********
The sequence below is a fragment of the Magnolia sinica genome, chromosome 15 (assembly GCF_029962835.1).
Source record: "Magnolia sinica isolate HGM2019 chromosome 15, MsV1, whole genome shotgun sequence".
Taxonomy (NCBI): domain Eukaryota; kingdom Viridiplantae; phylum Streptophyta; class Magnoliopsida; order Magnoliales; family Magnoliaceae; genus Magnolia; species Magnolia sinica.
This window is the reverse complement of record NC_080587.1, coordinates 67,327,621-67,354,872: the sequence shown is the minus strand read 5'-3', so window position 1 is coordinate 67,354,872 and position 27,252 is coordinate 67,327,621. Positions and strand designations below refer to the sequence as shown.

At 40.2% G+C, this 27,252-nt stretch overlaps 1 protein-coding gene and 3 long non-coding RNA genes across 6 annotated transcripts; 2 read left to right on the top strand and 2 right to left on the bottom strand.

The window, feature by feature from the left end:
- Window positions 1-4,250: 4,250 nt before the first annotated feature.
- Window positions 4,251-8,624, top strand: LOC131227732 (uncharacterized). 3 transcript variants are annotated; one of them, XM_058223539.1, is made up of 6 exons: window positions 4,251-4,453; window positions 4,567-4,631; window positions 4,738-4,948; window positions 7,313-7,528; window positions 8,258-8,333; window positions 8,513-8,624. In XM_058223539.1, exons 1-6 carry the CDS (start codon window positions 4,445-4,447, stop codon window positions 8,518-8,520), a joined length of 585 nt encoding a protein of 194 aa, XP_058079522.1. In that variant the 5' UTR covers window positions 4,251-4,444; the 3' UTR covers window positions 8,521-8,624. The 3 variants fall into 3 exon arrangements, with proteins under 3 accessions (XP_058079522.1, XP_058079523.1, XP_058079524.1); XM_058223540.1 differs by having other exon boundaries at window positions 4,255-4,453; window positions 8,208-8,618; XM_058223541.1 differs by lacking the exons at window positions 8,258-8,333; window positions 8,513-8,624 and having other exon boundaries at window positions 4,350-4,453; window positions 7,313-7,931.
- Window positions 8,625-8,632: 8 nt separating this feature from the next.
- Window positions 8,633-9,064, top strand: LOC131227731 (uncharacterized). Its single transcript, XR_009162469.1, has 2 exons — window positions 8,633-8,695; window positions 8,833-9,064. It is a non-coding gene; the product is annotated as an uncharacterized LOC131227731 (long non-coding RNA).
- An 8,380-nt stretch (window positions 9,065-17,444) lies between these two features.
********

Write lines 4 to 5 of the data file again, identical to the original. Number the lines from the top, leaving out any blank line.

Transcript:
This window is the reverse complement of record NC_080587.1, coordinates 67,327,621-67,354,872: the sequence shown is the minus strand read 5'-3', so window position 1 is coordinate 67,354,872 and position 27,252 is coordinate 67,327,621. Positions and strand designations below refer to the sequence as shown.

At 40.2% G+C, this 27,252-nt stretch overlaps 1 protein-coding gene and 3 long non-coding RNA genes across 6 annotated transcripts; 2 read left to right on the top strand and 2 right to left on the bottom strand.